Re: Minimum thickness of CT/MRI data

From: Bob Yancey (
Date: Thu Jul 10 1997 - 23:00:57 EEST

On 11 Jul 1997, J. Hur wrote:

>Hi, RP'ers
>I'm working and researching on the medical RP model using CT or MRI data.
>Generally, we take a set of CT/MRI slice data with a thickness of 5 mm in
>our medical center.
>I wonder if the number of CT/MRI data is enough to reconstruct the surface
>model or STL data.
>You know, because of the maximum permissible exposure to radiation or
>something, we cannot take a thinner slice of MRI/CT data for a patient.
>I need your advice or experiences of surface/STL reconstruction job using
>MRI/CT data.
>Thanks in advance.
>Junghoon Hur
>Ph.D Candidate
>CAD Lab. Dept. of Mechanical Design & Production Engineering
>Seoul National University, San 56-1
>Shilimdong, Kwanakgu,
>Seoul, 151-742, Korea

Our experience has been that with smoothly varying objects (such as with
the human anatomy), the accuracy of the surface/STL file is more dependent
on the slice spacing rather than the slice thickness. A CT data set with a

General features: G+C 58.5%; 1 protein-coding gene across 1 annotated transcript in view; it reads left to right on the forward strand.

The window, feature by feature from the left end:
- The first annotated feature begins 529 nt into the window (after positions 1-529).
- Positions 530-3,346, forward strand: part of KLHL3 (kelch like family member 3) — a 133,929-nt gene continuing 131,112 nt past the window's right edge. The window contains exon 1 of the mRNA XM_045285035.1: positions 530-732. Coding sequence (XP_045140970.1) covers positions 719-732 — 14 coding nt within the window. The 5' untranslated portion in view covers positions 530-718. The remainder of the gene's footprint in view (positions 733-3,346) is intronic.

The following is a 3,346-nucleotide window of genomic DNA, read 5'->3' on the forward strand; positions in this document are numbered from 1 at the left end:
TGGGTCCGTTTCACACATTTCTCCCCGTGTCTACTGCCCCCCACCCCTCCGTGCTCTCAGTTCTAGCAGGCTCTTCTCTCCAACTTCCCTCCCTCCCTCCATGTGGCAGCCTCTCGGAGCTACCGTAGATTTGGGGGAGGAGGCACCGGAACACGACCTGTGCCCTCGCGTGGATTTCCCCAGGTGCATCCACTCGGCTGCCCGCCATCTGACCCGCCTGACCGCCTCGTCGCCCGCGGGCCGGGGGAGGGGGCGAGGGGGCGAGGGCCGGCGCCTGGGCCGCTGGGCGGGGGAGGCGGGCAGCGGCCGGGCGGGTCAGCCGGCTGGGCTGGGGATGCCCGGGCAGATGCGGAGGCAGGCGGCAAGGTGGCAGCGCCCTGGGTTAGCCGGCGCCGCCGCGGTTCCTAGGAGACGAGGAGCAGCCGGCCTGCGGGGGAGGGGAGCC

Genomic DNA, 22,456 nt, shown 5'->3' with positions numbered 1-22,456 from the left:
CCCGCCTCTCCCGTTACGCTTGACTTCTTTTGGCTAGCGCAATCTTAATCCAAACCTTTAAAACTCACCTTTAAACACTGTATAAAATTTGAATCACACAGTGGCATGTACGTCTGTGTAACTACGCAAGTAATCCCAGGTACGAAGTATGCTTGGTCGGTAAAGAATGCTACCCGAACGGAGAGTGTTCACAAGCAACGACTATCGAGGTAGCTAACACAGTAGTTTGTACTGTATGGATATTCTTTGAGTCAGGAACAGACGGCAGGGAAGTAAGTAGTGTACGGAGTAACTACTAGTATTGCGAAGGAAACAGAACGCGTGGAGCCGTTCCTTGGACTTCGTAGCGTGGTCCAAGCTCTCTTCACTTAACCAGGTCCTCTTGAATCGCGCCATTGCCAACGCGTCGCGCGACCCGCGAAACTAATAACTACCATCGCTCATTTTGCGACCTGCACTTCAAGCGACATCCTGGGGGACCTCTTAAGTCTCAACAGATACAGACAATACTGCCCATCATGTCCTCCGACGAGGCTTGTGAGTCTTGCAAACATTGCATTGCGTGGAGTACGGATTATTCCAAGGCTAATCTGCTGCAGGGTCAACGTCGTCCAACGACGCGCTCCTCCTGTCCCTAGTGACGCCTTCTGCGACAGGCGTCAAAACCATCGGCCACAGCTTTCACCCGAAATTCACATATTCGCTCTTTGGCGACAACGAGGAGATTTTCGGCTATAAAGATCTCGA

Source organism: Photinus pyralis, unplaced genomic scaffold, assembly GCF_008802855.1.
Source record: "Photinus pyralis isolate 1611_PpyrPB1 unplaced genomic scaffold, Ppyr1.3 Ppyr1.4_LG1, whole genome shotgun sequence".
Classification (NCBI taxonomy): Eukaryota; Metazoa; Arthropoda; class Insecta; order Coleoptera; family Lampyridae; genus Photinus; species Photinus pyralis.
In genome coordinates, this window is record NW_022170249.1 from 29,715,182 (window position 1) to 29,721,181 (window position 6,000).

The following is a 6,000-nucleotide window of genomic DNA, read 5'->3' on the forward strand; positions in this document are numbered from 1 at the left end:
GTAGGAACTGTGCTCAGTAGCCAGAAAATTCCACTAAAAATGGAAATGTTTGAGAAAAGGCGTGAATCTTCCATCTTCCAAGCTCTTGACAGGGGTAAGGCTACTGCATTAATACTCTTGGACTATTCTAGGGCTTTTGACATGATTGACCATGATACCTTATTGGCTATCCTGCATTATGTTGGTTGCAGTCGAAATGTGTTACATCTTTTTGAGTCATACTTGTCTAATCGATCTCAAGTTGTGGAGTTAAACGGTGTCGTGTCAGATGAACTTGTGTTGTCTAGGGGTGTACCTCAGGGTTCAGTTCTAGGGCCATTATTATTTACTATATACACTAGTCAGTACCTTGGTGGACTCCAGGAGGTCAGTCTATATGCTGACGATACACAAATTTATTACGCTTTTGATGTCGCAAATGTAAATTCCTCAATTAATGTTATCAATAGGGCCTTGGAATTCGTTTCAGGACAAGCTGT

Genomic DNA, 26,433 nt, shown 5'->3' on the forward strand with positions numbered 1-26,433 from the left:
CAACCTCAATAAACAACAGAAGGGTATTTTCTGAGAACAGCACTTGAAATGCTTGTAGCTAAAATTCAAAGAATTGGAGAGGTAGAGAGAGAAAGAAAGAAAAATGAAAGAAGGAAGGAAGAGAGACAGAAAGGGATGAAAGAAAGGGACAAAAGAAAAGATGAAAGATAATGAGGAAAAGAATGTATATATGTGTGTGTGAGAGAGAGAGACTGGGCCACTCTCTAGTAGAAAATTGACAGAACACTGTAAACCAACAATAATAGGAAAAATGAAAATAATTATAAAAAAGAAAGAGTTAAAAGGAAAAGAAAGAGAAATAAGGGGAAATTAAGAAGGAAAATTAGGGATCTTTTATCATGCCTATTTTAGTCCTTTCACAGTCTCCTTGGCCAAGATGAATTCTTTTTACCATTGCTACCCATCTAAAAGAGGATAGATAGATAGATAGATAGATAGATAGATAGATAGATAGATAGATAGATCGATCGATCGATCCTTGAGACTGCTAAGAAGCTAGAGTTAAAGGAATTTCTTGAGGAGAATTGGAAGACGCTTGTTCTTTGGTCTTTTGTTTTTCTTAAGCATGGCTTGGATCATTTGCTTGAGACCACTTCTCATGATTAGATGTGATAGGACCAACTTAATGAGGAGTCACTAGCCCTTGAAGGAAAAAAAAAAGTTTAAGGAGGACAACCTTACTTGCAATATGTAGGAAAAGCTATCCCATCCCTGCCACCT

5 mm slice thickness and a slice spacing of 1 mm is as good or better than
a data set with 1 mm slice thickness and 1 mm slice spacing. The reason
that it might be better is that your will have a better signal-to-noise
ratio in the image with a 5 mm slice thickness versus a 1 mm slice
thickness. This may not solve your limitations with radiation exposure,
however, since both data sets will contain the same number of slices and
therefore the same radiation exposure to the patient. In general, the
accuracy of your surface/STL model will only be as good as the accuracy of
your data. If your slices are spaced every 5 mm, then your surface/STL
model will only be acccurate to within 5 mm in the slice direction.

Bob Yancey

Advanced Research and Appplications Corporation (ARACOR)
514 E. Dayton-Yellow Springs Road
Fairborn, OH 45324

(937) 879-4200
(937) 879-3934 (FAX)

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